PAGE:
THE LOWER COURT ERRED IN FAILING TO SUPPRESS THE EVIDENCE OBTAINED BY SEARCH OF THE SUBJECT VEHICLE
¶ 9. Guerrero challenges the trial court's ruling admitting the evidence obtained by the search of the vehicle he was driving the night in question. Guerrero argues that he was stopped without probable cause and that the only reason he was stopped was due to a radio dispatch received from the Smith County Sheriff's Office advising the Laurel Police Department of Guerrero's presence and the possibility he was carrying contraband without any reasonable foundation to support the dispatch. Guerrero likewise, without expressly stating so, argues that the evidence seized as a result of the initial stop is inadmissible as fruit of the poisonous tree. Guerrero cites Boches v. State, 506 So.2d 254 (Miss.1987) in support of his argument.
¶ 10. The initial stop of Boches was prompted by Boches's attempted evasion of an investigatory roadblock. The question put forth in Boches was whether such an evasion warranted probable cause to pursue and stop the evading driver. The Boches court noted that “when a motorist evades a police roadblock ․ [the] police may stop them and check the validity of their license, tag, and inspection sticker.” Boches, 506 So.2d at 264. The court further discussed the issue of the resulting detention of Boches by citing to United States v. Sharpe, 470 U.S. 675, 105 S.Ct. 1568, 84 L.Ed.2d 605 (1985). In Sharpe, the United States Supreme Court held that in evaluating the reasonableness of investigatory stops, the appropriate inquiry is “whether the officer's action was justified at its inception, and whether it was reasonably related in scope to the circumstances which justified the interference in the first place.” Sharpe, 470 U.S. at 682, 105 S.Ct. 1568 (quoting Terry v. Ohio, 392 U.S. 1, 88 S.Ct. 1868, 20 L.Ed.2d 889 (1968)).
¶ 11. A distinction is readily apparent between the case sub judice and the circumstances in Boches. Guerrero's initial stop was the result of a traffic violation and not that of an investigatory stop as was at issue in Boches. Therefore, we are not persuaded that Boches is the correct avenue with which to evaluate the issue of whether probable cause existed in the initial stop of Guerrero. However, as we will discuss in Guerrero's second assignment of error, Boches is applicable to the issue of whether Guerrero was in constructive possession of marijuana discovered within the vehicle's fuel tanks. We turn now to Whren v. United States, 517 U.S. 806, 116 S.Ct. 1769, 135 L.Ed.2d 89 (1996) to resolve this issue.
¶ 12. In Whren, plainclothes policemen, patrolling a “high crime area” in an unmarked police car, observed a Nissan Pathfinder truck with temporary license plates and youthful occupants waiting at a stop sign for an unusually long period of time. As the officers executed a u-turn to investigate the suspicious activity, the Pathfinder turned suddenly to the right without signaling, and sped off at an “unreasonable” rate of speed. The officers soon overtook the Pathfinder at a later traffic light. When the officers approached the vehicle they immediately observed two large plastic bags with what appeared to be crack cocaine.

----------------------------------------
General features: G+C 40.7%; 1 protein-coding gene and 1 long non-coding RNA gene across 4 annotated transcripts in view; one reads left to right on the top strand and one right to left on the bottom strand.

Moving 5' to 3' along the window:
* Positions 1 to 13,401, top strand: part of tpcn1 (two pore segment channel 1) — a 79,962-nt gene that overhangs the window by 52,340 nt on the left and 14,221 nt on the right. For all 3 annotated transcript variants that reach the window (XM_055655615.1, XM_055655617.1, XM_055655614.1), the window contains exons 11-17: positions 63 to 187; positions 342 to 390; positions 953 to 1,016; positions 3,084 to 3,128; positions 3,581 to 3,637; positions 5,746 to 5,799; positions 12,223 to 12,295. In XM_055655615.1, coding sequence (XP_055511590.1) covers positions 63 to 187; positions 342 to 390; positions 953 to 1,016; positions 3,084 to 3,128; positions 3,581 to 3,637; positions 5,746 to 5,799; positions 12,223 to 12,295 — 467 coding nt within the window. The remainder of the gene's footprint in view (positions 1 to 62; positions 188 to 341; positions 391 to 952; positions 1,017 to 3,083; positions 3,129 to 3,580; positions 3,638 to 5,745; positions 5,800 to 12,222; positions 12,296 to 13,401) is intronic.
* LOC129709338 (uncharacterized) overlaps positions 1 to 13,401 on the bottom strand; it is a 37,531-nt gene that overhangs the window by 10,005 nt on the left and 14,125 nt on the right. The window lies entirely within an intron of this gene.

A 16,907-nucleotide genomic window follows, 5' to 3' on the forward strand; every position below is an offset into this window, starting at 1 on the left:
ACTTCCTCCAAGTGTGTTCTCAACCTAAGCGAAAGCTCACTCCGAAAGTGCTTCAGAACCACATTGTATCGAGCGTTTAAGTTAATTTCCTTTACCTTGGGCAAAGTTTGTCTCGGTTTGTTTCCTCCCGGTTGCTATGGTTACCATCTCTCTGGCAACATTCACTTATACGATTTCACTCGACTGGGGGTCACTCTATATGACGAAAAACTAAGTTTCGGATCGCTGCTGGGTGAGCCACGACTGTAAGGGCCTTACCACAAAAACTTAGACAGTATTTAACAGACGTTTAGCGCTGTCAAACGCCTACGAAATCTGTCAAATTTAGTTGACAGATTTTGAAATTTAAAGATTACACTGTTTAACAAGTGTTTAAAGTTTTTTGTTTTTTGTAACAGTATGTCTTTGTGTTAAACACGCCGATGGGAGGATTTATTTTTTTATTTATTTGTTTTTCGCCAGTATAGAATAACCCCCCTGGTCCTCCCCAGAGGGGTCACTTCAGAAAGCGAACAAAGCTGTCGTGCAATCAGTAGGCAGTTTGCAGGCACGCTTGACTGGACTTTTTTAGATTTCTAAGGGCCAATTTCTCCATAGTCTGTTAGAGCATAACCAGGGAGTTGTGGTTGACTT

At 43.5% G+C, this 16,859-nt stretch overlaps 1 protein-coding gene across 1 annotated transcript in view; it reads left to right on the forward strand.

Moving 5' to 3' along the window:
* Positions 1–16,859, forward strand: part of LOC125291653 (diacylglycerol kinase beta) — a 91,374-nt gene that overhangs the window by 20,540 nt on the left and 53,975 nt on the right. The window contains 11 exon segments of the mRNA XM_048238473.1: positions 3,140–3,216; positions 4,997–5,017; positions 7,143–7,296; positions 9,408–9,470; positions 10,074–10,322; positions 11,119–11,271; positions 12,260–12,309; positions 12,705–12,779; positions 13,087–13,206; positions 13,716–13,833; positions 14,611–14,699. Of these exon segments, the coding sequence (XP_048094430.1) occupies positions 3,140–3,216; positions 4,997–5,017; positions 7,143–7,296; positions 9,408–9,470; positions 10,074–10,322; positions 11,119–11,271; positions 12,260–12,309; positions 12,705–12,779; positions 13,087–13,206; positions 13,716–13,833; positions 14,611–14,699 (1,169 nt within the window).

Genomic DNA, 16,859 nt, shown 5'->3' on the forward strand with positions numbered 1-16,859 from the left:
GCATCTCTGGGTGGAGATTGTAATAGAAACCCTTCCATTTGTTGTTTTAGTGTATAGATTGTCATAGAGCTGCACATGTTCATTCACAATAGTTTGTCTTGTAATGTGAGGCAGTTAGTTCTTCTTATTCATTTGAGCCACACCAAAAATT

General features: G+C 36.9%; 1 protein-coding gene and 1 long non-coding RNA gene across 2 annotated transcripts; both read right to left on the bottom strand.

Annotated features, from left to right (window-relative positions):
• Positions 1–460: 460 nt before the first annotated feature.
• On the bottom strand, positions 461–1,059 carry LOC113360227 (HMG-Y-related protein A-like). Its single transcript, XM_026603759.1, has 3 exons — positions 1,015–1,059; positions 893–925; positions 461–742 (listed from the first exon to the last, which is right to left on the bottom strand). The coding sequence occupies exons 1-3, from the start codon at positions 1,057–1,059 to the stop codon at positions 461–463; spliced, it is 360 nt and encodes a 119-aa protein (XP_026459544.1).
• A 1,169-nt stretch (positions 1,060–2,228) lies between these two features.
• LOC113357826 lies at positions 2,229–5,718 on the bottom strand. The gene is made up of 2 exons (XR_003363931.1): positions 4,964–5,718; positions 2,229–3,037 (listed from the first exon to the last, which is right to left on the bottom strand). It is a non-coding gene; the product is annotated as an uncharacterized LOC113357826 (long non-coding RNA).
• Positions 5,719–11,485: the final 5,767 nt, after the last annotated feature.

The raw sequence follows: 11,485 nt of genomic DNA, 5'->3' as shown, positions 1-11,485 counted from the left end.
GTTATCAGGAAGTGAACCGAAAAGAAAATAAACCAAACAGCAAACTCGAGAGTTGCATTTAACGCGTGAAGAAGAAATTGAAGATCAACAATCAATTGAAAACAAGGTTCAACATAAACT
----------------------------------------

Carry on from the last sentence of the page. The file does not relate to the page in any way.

¶ 13. Whren accepted that the officer had probable cause to believe that various provisions of the traffic code had been violated. However, Whren argued unsuccessfully that “in the unique context of civil traffic regulations” probable cause is not enough. Whren, 517 U.S. at 810, 116 S.Ct. 1769. Guerrero similarly argues that probable cause was nonexistent in his initial stop by the Laurel Police Department. Specifically, Guerrero states in his brief that Mississippi's careless driving statute, Miss.Code Ann. § 63-3-1213 (Rev.1996), “is too vague to have any clear meaning and the statute should be stricken.” We similarly are unpersuaded by this argument.
¶ 14. The Court in Whren stated that “[a]s a general matter, the decision to stop an automobile is reasonable where the police have probable cause to believe that a traffic violation has occurred.” Whren, 517 U.S. at 810, 116 S.Ct. 1769. It is readily apparent from the record that as Guerrero was driving through the Laurel city limits, Officers Hill and Flynn “observed the truck [Guerrero] cross over into the turning lane two to three times over the yellow line” before pulling back into his lane each time. Despite the dispatch concerning Guerrero's previous stop in Smith County and his suspicious nature as implied in the dispatch, Guerrero committed a traffic violation in the presence of Officers Hill and Flynn, thereby justifying their initial stop of Guerrero. This assignment of error is without merit.
THE LOWER COURT ERRED IN FAILING TO DIRECT A VERDICT OF ACQUITTAL
¶ 15. Guerrero argues that his conviction was against the overwhelming weight of the evidence. Guerrero argues that the State failed to prove he had either dominion and control or additional incriminating circumstances connecting him with the contraband and that, for this reason, the jury's verdict was against the overwhelming weight of the evidence.
¶ 16. Our standard of review is well settled. In determining whether the jury's verdict is against the overwhelming weight of the evidence, we are bound to consider “all of the evidence in the light [most] consistent with the verdict and give the State all favorable inferences which may be drawn from the evidence.” Strong v. State, 600 So.2d 199, 204 (Miss.1992) (citing Corley v. State, 584 So.2d 769, 773 (Miss.1991)); see also Jackson v. State, 580 So.2d 1217, 1219 (Miss.1991).
¶ 17. The theory of constructive possession has been explained, in Curry v. State, 249 So.2d 414, 416 (Miss.1971), as follows: